Elizabeth Gaskell, Shirley Foster. Set in Manchester in the 1840s, Mary Barton depicts the effects of economic and physical hardship upon the city's working-class community. Paralleling the novel's treatment of the relationship between masters and men, the suffering of the poor, and the workmen's angry response, is the story of Mary herself-a factory-worker's daughter who attracts the attentions of the mill-owner's son, who becomes caught up in the violence of class conflict when a brutal murder forces her to confront her. true feelings and allegiances. In addition, the book contains an up-to-date critical biography, revised notes and appendixes that include Gaskell's rough draft and outline of the novel's conclusion.

Mary Barton is the first novel by English author Elizabeth Gaskell, published in 1848. The story is set in the English city of Manchester during the 1830s and 1840s and deals heavily with the difficulties faced by the Victorian lower class. The novel begins in Manchester, where we are introduced to the Bartons and the Wilsons, two working class families. John Barton reveals himself to be a great questioner of the distribution of wealth and the relation between the rich and the poor. He also relates how his sister-in-law Esther has disappeared after she ran away from home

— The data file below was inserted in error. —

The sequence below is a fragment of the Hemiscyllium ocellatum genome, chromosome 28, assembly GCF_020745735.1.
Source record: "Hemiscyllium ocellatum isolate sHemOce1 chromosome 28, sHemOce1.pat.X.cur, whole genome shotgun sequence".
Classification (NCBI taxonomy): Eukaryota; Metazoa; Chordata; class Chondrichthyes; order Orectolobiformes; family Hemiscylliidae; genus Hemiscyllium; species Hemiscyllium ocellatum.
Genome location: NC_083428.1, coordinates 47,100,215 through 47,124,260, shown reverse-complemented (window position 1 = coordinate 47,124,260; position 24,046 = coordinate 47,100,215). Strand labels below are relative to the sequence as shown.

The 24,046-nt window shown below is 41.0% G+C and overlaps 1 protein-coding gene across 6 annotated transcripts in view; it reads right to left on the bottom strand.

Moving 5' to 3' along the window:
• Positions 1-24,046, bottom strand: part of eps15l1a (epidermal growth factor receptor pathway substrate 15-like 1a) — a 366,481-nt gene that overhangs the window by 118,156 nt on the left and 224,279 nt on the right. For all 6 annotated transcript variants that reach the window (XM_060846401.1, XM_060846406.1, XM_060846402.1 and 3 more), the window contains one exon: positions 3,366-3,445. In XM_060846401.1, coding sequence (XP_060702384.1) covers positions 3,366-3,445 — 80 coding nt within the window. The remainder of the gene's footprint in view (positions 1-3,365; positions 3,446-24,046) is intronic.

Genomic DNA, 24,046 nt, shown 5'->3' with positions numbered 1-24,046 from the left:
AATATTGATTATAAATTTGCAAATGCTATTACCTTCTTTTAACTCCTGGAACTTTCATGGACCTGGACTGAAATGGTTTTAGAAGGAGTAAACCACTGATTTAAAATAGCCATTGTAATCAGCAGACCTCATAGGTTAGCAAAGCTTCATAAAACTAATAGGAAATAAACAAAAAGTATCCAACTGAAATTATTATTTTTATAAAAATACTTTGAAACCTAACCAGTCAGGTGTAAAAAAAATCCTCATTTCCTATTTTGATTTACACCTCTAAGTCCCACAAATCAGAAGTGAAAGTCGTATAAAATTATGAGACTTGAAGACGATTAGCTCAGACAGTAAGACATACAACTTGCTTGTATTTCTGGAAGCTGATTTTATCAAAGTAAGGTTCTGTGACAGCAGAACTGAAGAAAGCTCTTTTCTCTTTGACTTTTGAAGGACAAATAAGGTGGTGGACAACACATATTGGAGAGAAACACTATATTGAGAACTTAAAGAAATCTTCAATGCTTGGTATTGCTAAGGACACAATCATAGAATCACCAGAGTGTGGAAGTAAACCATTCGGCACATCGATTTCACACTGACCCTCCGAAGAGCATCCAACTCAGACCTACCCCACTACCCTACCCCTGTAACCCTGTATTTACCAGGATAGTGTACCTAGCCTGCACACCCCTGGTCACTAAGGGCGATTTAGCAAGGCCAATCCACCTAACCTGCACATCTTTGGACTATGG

Mary Barton is the pretty daughter of a factory worker who finds herself dreaming of a better life when the mill-owner’s charming son, Henry, starts to court her. She rejects her childhood friend Jem’s affections in the hope of marrying Henry and escaping from the hard and bitter life that is the fate of the workers, who are resentfully dependent on the callous mill-owners for their livelihoods. But when Henry is shot dead in the street Jem becomes the prime suspect and Mary finds her loyalties tested to the limit.
Reviews: 7
Mary Barton may be a grueling, knotty read at times, but it nonetheless is a fine example of the Victorian novel, and it is well worth any intellectual effort required to read it. The author covers some of the same ground as Charles Dickens -- the ills associated with the industrialization of England -- as he did in Hard Times, but Gaskell does a far better job of inhabiting her characters, thus making them more vivid than any Dickens character. Gaskell gives her characters life like no other writer.